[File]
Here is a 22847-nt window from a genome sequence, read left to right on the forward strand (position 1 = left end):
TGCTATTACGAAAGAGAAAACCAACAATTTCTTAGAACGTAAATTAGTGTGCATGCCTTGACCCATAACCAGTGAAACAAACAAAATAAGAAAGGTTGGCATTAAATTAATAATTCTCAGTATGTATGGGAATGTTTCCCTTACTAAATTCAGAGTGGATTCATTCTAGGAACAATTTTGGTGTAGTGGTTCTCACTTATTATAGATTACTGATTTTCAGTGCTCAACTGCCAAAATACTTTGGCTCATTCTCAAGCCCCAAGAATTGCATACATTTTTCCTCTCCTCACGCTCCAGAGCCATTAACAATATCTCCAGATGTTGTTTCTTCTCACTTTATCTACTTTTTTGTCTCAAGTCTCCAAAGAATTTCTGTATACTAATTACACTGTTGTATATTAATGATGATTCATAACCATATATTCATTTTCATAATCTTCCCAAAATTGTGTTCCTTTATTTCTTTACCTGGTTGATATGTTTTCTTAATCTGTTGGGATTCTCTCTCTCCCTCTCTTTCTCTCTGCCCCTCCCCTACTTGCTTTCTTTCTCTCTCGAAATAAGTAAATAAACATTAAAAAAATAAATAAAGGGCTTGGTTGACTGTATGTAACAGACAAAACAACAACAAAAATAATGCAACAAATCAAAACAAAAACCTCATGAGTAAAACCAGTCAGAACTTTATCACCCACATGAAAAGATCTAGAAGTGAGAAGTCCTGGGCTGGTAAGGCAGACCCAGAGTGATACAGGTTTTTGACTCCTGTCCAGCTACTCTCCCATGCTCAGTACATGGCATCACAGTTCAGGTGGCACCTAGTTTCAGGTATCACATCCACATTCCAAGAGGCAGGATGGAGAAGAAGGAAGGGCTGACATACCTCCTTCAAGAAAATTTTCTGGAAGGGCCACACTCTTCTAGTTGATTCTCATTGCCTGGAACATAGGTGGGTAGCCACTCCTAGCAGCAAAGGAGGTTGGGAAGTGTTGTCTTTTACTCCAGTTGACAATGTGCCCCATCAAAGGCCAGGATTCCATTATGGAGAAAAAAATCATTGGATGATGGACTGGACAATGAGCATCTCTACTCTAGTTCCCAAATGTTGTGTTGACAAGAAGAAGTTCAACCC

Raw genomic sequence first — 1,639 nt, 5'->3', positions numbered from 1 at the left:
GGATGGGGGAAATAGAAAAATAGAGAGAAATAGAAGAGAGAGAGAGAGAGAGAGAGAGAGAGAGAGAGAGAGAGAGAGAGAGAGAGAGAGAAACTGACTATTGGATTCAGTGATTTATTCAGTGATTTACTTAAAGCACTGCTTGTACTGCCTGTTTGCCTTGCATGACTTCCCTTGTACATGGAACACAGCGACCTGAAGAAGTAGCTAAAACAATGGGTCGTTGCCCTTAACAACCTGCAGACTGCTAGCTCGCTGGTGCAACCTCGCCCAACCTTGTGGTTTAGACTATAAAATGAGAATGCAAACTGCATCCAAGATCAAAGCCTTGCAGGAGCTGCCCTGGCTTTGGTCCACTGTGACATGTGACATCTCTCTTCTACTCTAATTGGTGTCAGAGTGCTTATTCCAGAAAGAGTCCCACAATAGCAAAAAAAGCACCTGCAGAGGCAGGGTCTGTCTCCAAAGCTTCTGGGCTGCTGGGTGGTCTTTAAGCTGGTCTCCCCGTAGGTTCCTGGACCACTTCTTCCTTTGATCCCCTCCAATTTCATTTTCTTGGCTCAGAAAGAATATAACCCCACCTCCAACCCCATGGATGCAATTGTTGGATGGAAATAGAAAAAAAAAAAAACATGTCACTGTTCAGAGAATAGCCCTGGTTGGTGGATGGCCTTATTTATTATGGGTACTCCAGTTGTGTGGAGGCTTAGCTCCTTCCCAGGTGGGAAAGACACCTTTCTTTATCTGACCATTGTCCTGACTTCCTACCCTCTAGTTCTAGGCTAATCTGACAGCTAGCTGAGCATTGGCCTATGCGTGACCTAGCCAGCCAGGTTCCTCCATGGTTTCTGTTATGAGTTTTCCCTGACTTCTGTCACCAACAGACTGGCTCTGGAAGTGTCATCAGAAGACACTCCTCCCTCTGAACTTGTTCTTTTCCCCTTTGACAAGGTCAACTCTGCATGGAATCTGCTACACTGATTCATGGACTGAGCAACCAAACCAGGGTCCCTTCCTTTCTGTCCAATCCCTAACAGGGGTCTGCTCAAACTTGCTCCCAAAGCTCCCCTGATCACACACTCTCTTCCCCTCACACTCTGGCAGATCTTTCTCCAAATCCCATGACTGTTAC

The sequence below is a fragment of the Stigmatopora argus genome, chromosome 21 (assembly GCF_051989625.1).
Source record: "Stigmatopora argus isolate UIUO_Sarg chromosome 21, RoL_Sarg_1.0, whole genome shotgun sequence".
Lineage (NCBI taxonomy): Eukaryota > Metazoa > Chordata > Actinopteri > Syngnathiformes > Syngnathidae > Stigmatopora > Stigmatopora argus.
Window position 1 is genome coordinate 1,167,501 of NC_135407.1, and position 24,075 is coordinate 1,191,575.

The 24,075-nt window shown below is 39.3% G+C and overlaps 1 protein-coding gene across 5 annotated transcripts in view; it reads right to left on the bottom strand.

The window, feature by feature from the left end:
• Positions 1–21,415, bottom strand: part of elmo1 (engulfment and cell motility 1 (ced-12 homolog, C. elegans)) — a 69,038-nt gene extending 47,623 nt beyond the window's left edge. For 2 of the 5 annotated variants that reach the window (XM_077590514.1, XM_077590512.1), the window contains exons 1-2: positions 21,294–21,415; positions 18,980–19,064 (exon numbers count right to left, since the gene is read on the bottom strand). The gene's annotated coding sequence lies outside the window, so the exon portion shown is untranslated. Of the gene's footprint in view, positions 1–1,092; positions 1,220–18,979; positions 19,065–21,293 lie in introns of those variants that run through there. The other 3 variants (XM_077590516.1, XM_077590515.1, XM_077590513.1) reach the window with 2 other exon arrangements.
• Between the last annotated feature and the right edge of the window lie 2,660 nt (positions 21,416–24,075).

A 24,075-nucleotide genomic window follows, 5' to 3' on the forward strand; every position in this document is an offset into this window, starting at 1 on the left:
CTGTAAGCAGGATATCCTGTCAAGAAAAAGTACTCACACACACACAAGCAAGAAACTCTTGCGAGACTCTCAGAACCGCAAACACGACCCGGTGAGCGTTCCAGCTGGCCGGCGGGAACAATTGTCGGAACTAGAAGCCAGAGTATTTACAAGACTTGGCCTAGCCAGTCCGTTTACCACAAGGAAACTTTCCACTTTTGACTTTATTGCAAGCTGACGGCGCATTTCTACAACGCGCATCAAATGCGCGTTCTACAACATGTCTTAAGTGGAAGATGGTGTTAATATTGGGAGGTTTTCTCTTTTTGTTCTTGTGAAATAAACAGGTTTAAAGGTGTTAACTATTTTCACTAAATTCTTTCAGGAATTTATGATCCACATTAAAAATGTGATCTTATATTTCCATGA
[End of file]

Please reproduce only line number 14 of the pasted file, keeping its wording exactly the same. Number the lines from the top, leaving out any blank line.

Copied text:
CTGTAAGCAGGATATCCTGTCAAGAAAAAGTACTCACACACACACAAGCAAGAAACTCTTGCGAGACTCTCAGAACCGCAAACACGACCCGGTGAGCGTTCCAGCTGGCCGGCGGGAACAATTGTCGGAACTAGAAGCCAGAGTATTTACAAGACTTGGCCTAGCCAGTCCGTTTACCACAAGGAAACTTTCCACTTTTGACTTTATTGCAAGCTGACGGCGCATTTCTACAACGCGCATCAAATGCGCGTTCTACAACATGTCTTAAGTGGAAGATGGTGTTAATATTGGGAGGTTTTCTCTTTTTGTTCTTGTGAAATAAACAGGTTTAAAGGTGTTAACTATTTTCACTAAATTCTTTCAGGAATTTATGATCCACATTAAAAATGTGATCTTATATTTCCATGA